I was born in 1941 in Clifton Place just round the corner from the Brewery, Paddy Row Beck - within sight of the old Mill and within hearing distance of the Convent Bells.
Normanby was a lovely village to grow up in during those austere post-war years when rationing dominated everyones lives. Families united to help each other through difficult times. We had a large garden so the Anderson shelter became a hen-house and with a large fruit and veg plot we simply lived off the land. My father laid rabbit traps on the warren near Maurice Kells farm - rabbit pie was delicious.
In those days there was no need to lock the door when you went out, it was safe to play out - Eston Hills was our playground.
Other favourite haunts were the bus-shelter in Hewley St and the reservoir at the top end of Hewley St as well going to the orchard next to the Chapel at the T-junction of Church Lane and the High Street to steal apples and pears.
Memories of Normanby Primary School remain clear: ritualistic chanting of times tables; lessons in Country Dancing; being taught to knit at the age of 5 years - then moving on to embroidery. Dreading Nitty Norahs visits - likewise the school dentist and doctor. I never felt the wrath of Pop Hugill's cane - but many did.
The village policeman was Bobby Bartram who lived in Clive Rd, first house on the right. If you were cheeky to him you got a clip round the ear. He used to stand like a sentinel at Normanby Top. He was a good man and gave out sound advice.
Regarding the Chapel at the T-junction of Church Lane and the High Street: when I was about four years old my mother would take me on a Saturday to the basement where lantern-slide shows were given by a lady called Edith Driver. She lived at 22 Church Lane, Eston and was my mother's friend. She married Doug Muxlow and they moved to Ormesby before emigrating to Melbourne as £10-Poms. Her letters to my late mother ceased to arrive in about 2004.
There was a farmer on Flatts Lane who used to deliver our milk fresh every day. It came by horse and cart and was ladled out of the churn into customers jugs. Rington's Tea was delivered to the door and the butcher would deliver your order. Fresh bread came from a tiny shop opposite the brewery and the Co-op would cut your butter and lard from a big slab. We didn't need a supermarket.
Then along came the planners and ripped the heart out of the village - but not out of its people.
When we went to the Forum we always sat near the back so we could dash out before the National Anthem was played and get to the chip-shop first.
Next year I will try to get to the Annual Exhibition - there are plenty more memories to share.
John Kershaw commented
Does anyone know about the amazing spooky looking house on Thornaby road????. Saw it as I drove past, looks fascinating.I think its number 371
Helen Worth commented
A mate of mine emailed me a link to these the other day and it brought back lots of memories to me as a child in the 1960s and 70s as I spent lots of time in this area with family who lived in the flats in East Street.
Its amazing when you look at these photos how much there was over there in the way of pubs, market Halls and loads of individually built houses .I often wonder what this area could have been like if it hadnt been pulled down, but restored,and marketed as the old historic part of Middlesbrough. It brings tears to my eyes
Brian Mee commented
I am looking through several books I have about old Middlesbrough to find any shops or any high street photos. Only about a quarter of old photos of the town are on the internet. Head for libraries if you get desperate. It's one of the few instances of the internet being outplayed by literature.
I have a few more photos of the Exchange
Darren Mason commented
Thank you very much for your research it is really appreciated.
I think I will re-visit my Father's very comprehensive diaries (from that era) and look for 'clues' along the lines you say! Also, I will try that GazetteLive Forum.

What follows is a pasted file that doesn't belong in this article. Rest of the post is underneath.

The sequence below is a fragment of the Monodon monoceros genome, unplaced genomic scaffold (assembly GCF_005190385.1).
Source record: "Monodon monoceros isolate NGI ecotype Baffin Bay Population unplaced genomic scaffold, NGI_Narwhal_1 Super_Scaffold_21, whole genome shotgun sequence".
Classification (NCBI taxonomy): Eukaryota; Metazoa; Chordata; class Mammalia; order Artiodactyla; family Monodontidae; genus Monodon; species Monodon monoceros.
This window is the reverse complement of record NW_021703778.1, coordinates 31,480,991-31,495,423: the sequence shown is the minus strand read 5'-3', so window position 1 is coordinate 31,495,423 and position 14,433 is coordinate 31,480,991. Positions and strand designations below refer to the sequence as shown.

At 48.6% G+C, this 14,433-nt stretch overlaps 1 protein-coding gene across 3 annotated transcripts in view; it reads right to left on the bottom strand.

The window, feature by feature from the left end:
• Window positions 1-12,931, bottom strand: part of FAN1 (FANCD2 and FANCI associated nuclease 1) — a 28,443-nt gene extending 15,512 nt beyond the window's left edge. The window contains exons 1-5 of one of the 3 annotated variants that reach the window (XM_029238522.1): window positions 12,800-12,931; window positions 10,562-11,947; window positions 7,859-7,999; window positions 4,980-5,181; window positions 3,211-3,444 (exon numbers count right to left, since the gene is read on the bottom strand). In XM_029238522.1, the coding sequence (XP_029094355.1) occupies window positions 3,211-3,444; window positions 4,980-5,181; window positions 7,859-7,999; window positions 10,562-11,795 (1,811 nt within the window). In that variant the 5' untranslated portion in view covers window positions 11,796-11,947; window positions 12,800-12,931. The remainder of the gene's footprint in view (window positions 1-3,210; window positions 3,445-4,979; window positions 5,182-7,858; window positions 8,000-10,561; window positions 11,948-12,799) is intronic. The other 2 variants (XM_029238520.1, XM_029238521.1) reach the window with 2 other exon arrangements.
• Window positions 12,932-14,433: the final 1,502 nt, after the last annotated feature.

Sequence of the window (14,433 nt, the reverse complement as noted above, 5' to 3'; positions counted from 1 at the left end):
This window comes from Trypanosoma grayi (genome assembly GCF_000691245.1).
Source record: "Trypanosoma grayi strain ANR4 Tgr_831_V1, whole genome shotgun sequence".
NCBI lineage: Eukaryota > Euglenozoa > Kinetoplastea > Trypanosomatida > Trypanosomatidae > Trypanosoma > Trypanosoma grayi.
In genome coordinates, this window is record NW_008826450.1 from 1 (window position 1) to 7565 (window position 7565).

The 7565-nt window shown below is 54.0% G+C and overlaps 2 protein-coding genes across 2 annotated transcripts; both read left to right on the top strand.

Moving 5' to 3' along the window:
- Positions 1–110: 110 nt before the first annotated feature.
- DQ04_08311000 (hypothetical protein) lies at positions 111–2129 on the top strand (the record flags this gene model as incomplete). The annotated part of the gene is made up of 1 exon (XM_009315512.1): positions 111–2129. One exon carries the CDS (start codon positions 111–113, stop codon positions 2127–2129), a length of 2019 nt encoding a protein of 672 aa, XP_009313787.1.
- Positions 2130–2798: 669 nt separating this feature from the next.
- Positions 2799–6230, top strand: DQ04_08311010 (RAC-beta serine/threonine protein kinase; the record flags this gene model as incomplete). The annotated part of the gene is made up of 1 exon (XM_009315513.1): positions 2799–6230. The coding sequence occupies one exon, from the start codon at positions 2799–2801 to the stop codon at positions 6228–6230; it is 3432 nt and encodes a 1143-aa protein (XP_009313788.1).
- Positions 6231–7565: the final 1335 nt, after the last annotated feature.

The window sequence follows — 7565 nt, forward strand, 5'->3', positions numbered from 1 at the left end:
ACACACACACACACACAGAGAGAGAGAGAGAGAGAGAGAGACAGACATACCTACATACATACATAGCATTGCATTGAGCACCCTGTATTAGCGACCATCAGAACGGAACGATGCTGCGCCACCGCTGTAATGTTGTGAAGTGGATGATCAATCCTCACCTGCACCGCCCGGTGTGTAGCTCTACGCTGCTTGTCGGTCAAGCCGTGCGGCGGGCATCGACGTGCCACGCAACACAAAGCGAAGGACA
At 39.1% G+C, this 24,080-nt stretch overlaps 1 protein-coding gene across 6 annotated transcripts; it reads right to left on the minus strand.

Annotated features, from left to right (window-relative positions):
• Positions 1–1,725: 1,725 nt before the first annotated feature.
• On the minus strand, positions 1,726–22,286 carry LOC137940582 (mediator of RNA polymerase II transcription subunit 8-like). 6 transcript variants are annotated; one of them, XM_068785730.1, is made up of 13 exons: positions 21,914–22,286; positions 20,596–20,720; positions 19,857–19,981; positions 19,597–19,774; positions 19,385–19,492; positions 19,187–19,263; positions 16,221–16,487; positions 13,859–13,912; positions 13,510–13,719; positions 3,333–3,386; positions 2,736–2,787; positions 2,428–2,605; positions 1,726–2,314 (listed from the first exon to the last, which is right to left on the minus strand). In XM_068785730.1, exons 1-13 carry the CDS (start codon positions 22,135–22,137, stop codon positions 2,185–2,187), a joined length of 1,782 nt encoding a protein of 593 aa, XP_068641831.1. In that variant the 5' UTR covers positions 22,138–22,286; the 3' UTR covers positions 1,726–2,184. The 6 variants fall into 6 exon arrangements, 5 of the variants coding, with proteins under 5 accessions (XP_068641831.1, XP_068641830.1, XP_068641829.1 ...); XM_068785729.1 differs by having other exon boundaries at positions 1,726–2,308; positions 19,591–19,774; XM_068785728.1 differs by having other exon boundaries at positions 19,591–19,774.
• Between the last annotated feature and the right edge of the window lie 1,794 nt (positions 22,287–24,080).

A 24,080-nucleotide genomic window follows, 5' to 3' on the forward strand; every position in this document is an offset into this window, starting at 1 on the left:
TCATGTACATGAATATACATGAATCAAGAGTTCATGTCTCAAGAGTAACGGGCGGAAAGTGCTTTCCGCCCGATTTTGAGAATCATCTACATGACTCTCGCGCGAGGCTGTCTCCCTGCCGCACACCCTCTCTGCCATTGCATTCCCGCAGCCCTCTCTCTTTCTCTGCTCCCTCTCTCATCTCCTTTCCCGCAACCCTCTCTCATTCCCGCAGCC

You know, I wonder if he did mean Stockton? We'll see! Also, I think that this thread is having a VERY good start, don't you think? With luck, it will gradually build up to become a "reference resource" for people researching into the area, as SSC often features very highly on Google (etc) searches, so the more historical topics we cover the better
Teresa Casey commented
I do not know the name of the street, but I have searched in a lot of books on 'old Middlesbrough' for one particular shop, completely without success. The reason for my search is that when she was a young-un my Mother worked in a shop in Middlesbrough called Home and Colonial, from about 1935 to 1939.
There were lots of them around the country at the time, they were like small General Stores/Grocers. My father's Diaries for those years (he was 'courting' my mother at the time!) frequently refers to him picking her up from there, or meeting her off the train from Middlesbrough (in Hartlepool) after work there . . . BUT, he never mentions the street or road the H & C was on in Middlesbrough!! I would LOVE to (one day) see a photo of that shop, and wonder if there may be one amongst your collection of old Middlesbrough photos (dare I hope!) Just as background, here are some images of Home and Colonial stuff, that I found around the Net, but nothing from Middlesbrough
Kay Howard commented
Turners cinema and photography
Electric board and gas showroom
Smiths dry cleaners
March the tailor
Roberts fresh fish
Pellechis ( sp)ice cream
Few I recall
The early Dickens DIY on Norton rd.
XL fish bar Norton rd
The Greek chippy mill lane billingham
Eric's fish bar stamp st and tilery
Stewarts clothiers high st
Status stores decorators high st
Timothy whites high st
Fawshaws tobacco shop
Green shield stamps Bishopton lane
Brentford nylons bishy lane
Deans toys bikes and fireworks bishy lane and mill lane
Maynards chocolate shop / newsagents (was the only place you could buy the Timeform Black Book) or is it still there ?
Blacketts of Stockton (or was that in the 60's
John Castle commented
I left the Boro in March 1961, aged 20. I was brought up in Cannon Street, Fox Heads and Brambles Farm. I still support the Boro. It's great to find a site like yours where we can browse while our memories take us back through this great place with its lovely countryside and friendly folks.
Daniel pratley commented
I was born and raised in the Boro and must admit that reading these expat comments brought on a pang of homesickness. You can take a girl out of the Boro but you can't take the Boro out of the lad! Parts of the town are not good to look at but that's true of everywhere. The people and the surroundings more than make up for it. When I brought my German fiance to the Boro for her first meeting with my parents we escaped to Saltburn for a Sunday stroll on the beach. He loved the place and suggested we retire there when we're old and grey!